NEW YORK (NYT NEWS SERVICE).-
Wong Pings animations give us a glimpse into a strange inner world a world of hapless and depraved characters caught in a sequence of surreal plot twists.
The New Museum show Wong Ping: Your Silent Neighbor, through Oct. 3, features six of this Hong Kong artists engaging animated works, which started turning up in prestigious exhibitions worldwide after he left a tedious postproduction job in TV and founded Wong Ping Animation Lab in 2014.
With his deliberately crude creations, Wong seems determined to spurn the polished world of high-end TV. His characters are built from basic geometric forms. Scenes are rendered in cyans, reds and lime greens that will unleash memories (if you have them, and I do) of surfing the web on dial-up internet. But even if they look childishly simple, the videos are very adult. Adult because theyre obscene. Adult because theyre world-weary.
Fate repeatedly washes people to sea and spits them back on shore in these animations. Their rapid-fire plot reversals can make you feel as though youre watching something between a stoner movie and the whirl of pixelated cherries across a video slot-machine screen.
The protagonist in Wong Pings Fables 2 (2019) is an anthropomorphic bull who accidentally impales a cop to death at a political protest and is then sexually assaulted in prison. He also uses his time behind bars to write a Ph.D. dissertation on the immorality of slow-cooked beef. Later, out of prison and penniless, he sells the jeans off his body. Surprise! They go for good money. Ripped jeans are chic, turns out. Soon, he builds a fashion empire and becomes one of Hong Kongs richest animals. And thats not even the first half of the plot.
Wongs show deserves attention and not just because the works are funny. Their NC-17 content is hard to overlook, and may be hard for some to stomach. Still, fixating on their shock value misses the point. With their sly humor, the works, in the end, are tragicomedies. Theyre full of characters trapped by quirks and perversions, then also buffeted by forces beyond their control.
The videos somber voice-overs do a lot to set the tone. Wongs first-person male narrators hark back to the lonely, watchful detectives of Hong Kongs neo-noir films, for whom all manner of shock and gore was just another day on the job. Even flat-out helplessness is described with stoicism. In Jungle of Desire (2015), the narrator, an impotent and badly paid animator, watches as his wife becomes a sex worker who receives her clients at home. He tries to stay outside and give her space, but Hong Kongs public spaces wont cooperate. Theyre full of hostile architecture (spiky things) and people who wake anyone sleeping in a park. So the main character ends up hiding in a closet at home while his wifes clients stop by.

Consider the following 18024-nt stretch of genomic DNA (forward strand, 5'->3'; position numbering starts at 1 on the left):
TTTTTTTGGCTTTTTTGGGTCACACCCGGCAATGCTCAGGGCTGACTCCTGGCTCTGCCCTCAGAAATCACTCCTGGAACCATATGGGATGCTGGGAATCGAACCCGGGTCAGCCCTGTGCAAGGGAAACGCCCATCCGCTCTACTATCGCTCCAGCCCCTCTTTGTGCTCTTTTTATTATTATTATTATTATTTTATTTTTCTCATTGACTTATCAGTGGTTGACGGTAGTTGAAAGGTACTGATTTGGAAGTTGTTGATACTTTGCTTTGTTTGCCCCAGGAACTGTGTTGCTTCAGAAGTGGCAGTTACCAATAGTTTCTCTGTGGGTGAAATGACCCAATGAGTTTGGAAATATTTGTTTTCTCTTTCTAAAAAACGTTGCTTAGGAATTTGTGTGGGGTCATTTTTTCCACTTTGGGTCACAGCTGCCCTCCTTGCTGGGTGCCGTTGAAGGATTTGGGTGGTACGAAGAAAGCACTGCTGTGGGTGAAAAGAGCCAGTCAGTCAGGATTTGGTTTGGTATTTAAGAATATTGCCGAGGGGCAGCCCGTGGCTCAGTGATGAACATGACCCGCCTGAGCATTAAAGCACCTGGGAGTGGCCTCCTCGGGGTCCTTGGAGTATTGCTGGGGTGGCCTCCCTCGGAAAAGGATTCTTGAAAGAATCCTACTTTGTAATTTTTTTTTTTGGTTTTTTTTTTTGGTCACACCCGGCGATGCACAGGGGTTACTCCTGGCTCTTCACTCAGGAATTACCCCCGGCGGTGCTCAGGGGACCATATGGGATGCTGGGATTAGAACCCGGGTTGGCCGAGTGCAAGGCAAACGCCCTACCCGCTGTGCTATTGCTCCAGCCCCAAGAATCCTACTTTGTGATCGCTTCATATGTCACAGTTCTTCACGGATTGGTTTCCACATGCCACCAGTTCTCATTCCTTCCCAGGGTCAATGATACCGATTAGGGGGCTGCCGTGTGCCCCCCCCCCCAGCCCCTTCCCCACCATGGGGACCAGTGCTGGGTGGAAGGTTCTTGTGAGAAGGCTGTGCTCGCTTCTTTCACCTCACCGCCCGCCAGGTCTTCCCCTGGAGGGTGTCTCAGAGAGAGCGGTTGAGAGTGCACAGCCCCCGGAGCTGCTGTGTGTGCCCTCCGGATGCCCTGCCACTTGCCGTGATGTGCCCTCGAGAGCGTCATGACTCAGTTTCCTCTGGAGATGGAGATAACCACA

Often, Wongs videos treat women with fascination and revulsion. Theres a puerile focus on their body parts: breasts, varicose veins, feet. This might not sound exactly like high-priority viewing to you, especially as #MeToo has renewed scrutiny of the disproportionate airtime and shelf-space given to tales of straight male desire. Perhaps youll be more inclined to see these works if I add that theyre not quite about a power imbalance between a lecherous man and helpless woman. If theres a power imbalance here, its between people and the realities overwhelming them. Stagnant wages. Corrupt law enforcement. The loneliness of screens and devices.
Political anxieties hover at the shows edge like a ghost barely acknowledged by the living. In An Emo Nose (2015), a mans nose lengthens when it senses negative energy. To placate it, the man stops talking politics and gives his nose access to sex and ice cream. (In this scene, the petals of the flower on Hong Kongs flag wilt and fall.) Elsewhere, the main character in Whos the Daddy (2017) mistakes a dating app for one to help him find friends of a similar political stripe.
At many moments, Wongs videos had me thinking back to artist Mike Kelley and his friends, whose messy abject work took the art world by storm several decades ago. Kelley, who died in 2012, knew how to walk the line between sadness and provocation, whether he was exhibiting torn stuffed animals or showing an artwork by the serial killer John Wayne Gacy in a project about artists and criminality. Granted, Kelleys art was often set against the backdrop of American working-class suburbs, while Wongs work unfolds across urban Hong Kong. But as Kelley did to great effect, Wong seems to mine his own sense of inadequacy and depravity to get at something bigger: how sociopolitical realities fuel the disappointments of grown-up boys who cant be men.
Even the exhibition design of Wong Ping: Silent Neighbor seems to partly channel Kelley, who had a thing for ratty fabric, knitted afghans and plush toys. The main room of Wongs show which was organized by Gary Carrion-Murayari with Francesca Altamura, a former curatorial assistant has a central mound of beanbag chairs and a shag-carpeted platform. Its where visitors can recline while watching Wongs animations on surrounding screens.
Theres no illusion of cool sterility to this seating arrangement, which feels significant given how often Wongs animations allude to hygiene, the body and public space. Take the germ-conscious city dwellers in The Other Side (2015), who use only their lower bodies to push through turnstiles. Theyd surely view beanbag chairs with some hesitation. You might, too, as a visitor to this show. If you stand, youll have to let the discomfort of your stance compound the discomfort induced by these artworks. Or youll go for it: Youll hunker down on a soft patch of fabric, and accept a full-body immersion into Wong Pings weird debased world.
"Wong Ping: Your Silent Neighbor"
Through Oct. 3 at the New Museum, 235 Bowery, Manhattan. (212) 219-1222, newmuseum.org.
This article originally appeared in The New York Times